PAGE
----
# A motor takes a large current at starting because

### Right Answer is:

Back e.m.f. is low

#### SOLUTION

The Voltage equation of DC Motor is given by

**V = E _{b} + I_{a}R_{a}**

Where,

**V** is the supply voltage,

**I _{a}** is the armature current,

**R _{a}** is the armature resistance.

And the back emf is given by **E _{b}**.

Now the back emf, in case of a DC motor, is very similar to the generated emf of a DC generator as it’s produced by the rotational motion of the current carrying armature conductor in presence of the field. This back emf of DC motor is given by

${E_b} = \dfrac{{P\Phi ZN}}{{60A}}$

Where

**P** – Number of poles of the machine

**ϕ** – Flux per pole in Weber.

**Z** – Total number of armature conductors.

**N** – Speed of armature in revolution per minute (r.p.m).

**A** – Number of parallel paths in the armature winding.

From this equation, we can see that **Eb is directly proportional to the speed** N of the motor. Now since at starting N = 0, E_{b} is also zero, and under this condition, the voltage equation is modified to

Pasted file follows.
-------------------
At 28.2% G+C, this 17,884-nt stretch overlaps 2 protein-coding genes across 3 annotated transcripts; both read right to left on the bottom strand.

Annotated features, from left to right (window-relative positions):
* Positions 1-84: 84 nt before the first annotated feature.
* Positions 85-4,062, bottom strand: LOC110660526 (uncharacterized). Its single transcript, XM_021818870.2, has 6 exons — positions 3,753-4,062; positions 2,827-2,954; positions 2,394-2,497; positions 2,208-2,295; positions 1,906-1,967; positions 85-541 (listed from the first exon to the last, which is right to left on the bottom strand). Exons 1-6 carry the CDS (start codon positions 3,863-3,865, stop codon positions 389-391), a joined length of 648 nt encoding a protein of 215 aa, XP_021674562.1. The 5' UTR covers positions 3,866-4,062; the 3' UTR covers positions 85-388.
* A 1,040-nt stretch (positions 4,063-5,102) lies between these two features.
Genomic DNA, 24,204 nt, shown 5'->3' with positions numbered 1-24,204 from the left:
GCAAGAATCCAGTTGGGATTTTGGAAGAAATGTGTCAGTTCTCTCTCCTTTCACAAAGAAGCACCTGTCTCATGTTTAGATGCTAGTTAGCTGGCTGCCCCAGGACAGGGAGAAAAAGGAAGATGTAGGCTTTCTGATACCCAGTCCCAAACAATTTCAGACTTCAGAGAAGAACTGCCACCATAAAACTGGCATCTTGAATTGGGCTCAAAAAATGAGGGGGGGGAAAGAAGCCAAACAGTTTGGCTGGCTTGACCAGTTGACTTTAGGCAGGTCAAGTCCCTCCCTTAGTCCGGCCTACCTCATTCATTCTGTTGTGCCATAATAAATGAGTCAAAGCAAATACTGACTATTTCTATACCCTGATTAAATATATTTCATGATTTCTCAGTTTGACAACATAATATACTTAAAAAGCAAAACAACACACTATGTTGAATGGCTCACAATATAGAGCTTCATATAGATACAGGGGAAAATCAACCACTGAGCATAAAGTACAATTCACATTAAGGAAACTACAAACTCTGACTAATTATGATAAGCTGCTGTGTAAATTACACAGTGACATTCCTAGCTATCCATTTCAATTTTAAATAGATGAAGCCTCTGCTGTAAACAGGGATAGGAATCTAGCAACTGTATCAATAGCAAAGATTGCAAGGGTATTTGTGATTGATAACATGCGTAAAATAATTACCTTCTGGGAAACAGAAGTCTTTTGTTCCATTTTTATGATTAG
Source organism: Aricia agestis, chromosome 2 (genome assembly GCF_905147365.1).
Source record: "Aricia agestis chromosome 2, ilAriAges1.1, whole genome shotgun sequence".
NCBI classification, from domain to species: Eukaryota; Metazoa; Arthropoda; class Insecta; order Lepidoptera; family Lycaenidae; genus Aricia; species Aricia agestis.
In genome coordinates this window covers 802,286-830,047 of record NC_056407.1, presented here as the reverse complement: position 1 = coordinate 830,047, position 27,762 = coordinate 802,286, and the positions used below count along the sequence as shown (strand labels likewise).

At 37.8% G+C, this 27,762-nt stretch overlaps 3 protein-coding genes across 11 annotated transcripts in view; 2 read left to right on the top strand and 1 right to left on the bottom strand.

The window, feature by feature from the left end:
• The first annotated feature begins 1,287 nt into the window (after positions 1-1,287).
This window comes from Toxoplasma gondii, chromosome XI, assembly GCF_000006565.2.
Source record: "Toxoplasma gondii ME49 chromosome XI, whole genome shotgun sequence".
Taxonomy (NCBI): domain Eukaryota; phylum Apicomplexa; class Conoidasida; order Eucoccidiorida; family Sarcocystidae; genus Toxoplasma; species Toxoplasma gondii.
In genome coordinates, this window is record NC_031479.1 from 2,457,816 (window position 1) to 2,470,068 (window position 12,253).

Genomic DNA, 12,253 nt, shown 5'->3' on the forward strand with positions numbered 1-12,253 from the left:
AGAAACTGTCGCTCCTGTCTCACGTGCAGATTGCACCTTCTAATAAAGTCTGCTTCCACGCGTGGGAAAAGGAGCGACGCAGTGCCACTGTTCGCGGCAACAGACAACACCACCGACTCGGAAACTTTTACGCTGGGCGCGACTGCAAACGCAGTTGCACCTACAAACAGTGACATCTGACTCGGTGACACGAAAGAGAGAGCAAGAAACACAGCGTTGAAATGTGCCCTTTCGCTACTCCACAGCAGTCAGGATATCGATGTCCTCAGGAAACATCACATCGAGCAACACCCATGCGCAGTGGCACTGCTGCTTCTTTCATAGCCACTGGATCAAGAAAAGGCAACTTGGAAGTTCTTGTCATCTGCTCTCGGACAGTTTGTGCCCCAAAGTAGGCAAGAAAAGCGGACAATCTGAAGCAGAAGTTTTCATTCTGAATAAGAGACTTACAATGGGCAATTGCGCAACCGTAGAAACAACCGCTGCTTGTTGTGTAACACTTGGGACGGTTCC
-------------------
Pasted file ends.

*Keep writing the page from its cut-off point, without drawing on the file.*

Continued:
**V = 0 + I _{a}R_{a}**

**I _{a} = V/R_{a}**

For all practical practices to obtain optimum operation of the motor the **armature resistance** is kept very small usually in the order of **0.5 Ω − 0.10Ω **and the bare minimum supply voltage being **240 volts**.

Even under this circumstance the starting current, Ia is as high as 240/0.5 amp = **480 amp**.

Such high starting current of DC motor creates two major problems.

- Firstly, the current of the order of 400 A has the potential of
**damaging the internal circuit**of the armature winding of DC motor at the very onset. - Very high electromagnetic
**starting torque of DC motor**is produced by virtue of the high starting current, which has the potential of producing the high centrifugal force capable of flying off the rotor winding from the slots.